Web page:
Much of the electrical system and electronics gear had been doused with saltwater. Three cans of spray solvent and a bit of our fresh water helped prevent further trouble. The main alternator was damaged beyond repair, but luckily there was a spare in line that we were able to keep operable to charge the batteries.
Jim now took over the cooking, no easy task when beam to the seas without a proper mast to dampen the roll. Both men found lots of surprises as they tried to put the cabin right (a dozen eggs under the chart table, passion fruit everywhere, a soggy mess of Easter candy..) All our bedding and most of our clothes were damp, but they still kept us warm.
Back in New Zealand, rescue operations were underway. The fist plan was to evacuate me by a helicopter that would be refueled at sea on a freighter that was due to leave Auckland. Eventually, this idea was given up in favor of sending out the New Zealand frigate Southland. This would allow them to bring a doctor and onboard facilities, and also to render assistance to Windsong.
As they approached, we kept in contact with the Southland’s Commander Collier via radio. Our ham mates continued the watch in case we needed relaying. Southland is the oldest warship in the New Zealand navy, and Windsong was on the outer limits of her fuel range. Providing them with an hourly GPS update allowed them to calculate our drift and steam right to our position.
Southland arrived in the wee hours of the morning. After an examination by the ship’s doctor, I was removed to the Southland where I was given 24-hour care. Before heading back with me, they transferred jugs of fuel and lashed them to Windsong’s deck. The also provided some cable and equipment for a jury rig. Navy divers freed the line on the prop and inspected the hull for damage. Southland sent over bread, milk, cookies, warm clothes and dry blankets. Doug joked with the sailors, many of whom became seasick shortly after boarding Windsong’s rolling hull!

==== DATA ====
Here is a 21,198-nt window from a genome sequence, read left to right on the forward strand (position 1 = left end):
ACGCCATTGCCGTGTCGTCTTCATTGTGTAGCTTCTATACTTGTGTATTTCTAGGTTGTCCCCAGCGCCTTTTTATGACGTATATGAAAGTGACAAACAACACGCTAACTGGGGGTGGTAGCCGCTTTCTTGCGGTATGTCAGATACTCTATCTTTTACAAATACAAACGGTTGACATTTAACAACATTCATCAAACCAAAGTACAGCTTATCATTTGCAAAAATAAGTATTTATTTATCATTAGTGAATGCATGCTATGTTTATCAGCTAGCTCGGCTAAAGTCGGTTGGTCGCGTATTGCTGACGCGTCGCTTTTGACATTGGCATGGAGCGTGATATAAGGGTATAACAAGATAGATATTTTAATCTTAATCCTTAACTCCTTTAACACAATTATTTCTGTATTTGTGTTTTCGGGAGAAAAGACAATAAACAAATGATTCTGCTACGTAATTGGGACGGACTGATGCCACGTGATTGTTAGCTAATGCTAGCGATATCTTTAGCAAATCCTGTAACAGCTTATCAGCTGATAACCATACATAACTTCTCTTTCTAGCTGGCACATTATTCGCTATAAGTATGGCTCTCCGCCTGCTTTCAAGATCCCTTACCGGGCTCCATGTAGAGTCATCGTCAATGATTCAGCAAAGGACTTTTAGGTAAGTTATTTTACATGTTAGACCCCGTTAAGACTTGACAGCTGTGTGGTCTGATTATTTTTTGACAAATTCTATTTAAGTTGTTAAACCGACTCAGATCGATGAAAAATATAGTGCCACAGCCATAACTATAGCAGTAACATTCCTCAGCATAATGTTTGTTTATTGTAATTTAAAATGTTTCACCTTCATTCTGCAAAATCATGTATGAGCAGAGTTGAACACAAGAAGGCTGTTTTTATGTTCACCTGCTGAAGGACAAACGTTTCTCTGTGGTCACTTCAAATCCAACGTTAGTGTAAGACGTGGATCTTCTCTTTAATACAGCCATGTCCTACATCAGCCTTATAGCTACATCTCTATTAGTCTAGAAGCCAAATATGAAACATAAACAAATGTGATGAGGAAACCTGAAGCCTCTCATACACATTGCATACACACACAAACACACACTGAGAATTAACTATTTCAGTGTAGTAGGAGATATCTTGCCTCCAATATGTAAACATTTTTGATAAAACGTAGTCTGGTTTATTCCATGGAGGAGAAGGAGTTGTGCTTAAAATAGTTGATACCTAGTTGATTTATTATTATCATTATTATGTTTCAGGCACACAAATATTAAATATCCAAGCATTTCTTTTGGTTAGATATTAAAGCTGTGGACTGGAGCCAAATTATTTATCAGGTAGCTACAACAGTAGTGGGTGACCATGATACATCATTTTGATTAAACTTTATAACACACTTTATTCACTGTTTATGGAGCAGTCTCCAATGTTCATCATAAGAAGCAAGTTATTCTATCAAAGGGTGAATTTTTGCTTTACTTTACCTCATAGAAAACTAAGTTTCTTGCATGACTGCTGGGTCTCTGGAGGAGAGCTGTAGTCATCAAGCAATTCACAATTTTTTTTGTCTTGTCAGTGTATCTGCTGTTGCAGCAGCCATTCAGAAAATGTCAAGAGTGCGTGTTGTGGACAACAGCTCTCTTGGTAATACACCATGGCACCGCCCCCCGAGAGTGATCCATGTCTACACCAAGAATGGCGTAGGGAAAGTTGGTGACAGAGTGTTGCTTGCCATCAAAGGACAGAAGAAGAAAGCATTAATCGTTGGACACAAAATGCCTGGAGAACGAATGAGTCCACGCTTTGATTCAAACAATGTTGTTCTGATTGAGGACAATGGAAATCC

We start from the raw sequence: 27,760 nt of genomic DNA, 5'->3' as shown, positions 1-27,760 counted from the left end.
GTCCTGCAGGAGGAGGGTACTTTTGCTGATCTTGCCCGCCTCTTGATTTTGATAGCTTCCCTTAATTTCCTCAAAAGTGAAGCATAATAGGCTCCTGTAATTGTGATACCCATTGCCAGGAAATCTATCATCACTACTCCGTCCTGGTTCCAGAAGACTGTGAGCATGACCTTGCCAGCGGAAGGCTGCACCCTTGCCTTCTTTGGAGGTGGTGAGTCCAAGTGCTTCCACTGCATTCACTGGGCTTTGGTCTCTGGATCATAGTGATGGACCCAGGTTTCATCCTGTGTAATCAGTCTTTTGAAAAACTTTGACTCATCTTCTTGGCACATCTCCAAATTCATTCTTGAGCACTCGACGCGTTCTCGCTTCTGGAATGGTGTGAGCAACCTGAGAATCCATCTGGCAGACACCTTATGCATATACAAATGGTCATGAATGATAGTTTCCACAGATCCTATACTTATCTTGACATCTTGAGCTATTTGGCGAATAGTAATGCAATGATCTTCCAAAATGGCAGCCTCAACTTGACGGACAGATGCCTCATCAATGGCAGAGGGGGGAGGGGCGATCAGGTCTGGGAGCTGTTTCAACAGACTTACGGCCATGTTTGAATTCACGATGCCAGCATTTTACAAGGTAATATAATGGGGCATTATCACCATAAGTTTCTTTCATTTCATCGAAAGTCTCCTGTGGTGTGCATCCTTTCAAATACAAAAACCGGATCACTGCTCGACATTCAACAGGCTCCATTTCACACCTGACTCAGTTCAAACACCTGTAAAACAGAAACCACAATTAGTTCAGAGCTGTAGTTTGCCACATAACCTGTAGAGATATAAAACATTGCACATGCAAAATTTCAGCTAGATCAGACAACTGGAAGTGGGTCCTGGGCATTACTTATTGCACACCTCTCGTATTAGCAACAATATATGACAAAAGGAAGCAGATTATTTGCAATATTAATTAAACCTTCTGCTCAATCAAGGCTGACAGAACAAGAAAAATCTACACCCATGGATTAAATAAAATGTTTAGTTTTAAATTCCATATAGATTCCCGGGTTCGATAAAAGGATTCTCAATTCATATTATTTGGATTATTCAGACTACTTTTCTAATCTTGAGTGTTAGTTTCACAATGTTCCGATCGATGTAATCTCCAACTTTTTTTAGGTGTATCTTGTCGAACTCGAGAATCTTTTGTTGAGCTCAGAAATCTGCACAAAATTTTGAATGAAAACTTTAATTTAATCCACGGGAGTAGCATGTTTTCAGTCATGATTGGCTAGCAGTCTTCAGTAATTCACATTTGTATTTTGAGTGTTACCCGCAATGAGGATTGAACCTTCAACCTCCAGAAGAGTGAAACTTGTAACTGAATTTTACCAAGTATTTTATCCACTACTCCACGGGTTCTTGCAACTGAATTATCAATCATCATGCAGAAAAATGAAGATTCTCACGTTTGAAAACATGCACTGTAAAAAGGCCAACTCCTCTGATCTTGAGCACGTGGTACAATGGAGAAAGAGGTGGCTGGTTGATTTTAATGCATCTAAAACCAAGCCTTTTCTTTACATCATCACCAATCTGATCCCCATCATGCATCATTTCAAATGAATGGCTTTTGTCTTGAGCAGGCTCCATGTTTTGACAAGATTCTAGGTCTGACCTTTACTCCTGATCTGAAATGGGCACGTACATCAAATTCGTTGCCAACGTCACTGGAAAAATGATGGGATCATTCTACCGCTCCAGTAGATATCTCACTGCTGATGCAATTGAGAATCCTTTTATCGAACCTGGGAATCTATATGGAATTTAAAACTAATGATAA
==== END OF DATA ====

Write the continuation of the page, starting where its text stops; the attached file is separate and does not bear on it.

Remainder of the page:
Jim also boarded the Southland for a hot shower and a big meal. Much to his credit, he then left the rock-stable 300-foot vessel and got back aboard the pitching 40 foot one that was still rolling in beam seas. It wasn’t long before Windsong was underway again, this time back to New Zealand. Also aboard was a navy man Craig Kennedy, who had volunteered to help pilot her home.
With me in safe hands and Windsong making way once more Doug could relax for the first time in several days. But not for long. A jury rig still needed to be fashioned using the cable from Southland, various shackles and some chain. From the spreaders down – including the lower stays and the boom – the mast was intact. The crew rigged a chain harness with a forestay and a backstay shackled to it, along with blocks and halyards. Though seasick, Craig climbed to the top of the stump to install the harness. They ran the forestay to the forward chainplate and used the anchor windlass to tension it. They shackled the backstay to the hydraulic backstay adjuster that had been salvaged from the rig. With these stays and the remaining lower shrouds, the stump was able to fly the storm staysail as a jib and a portion of the mainsail. Motorsailing, they continued for Auckland.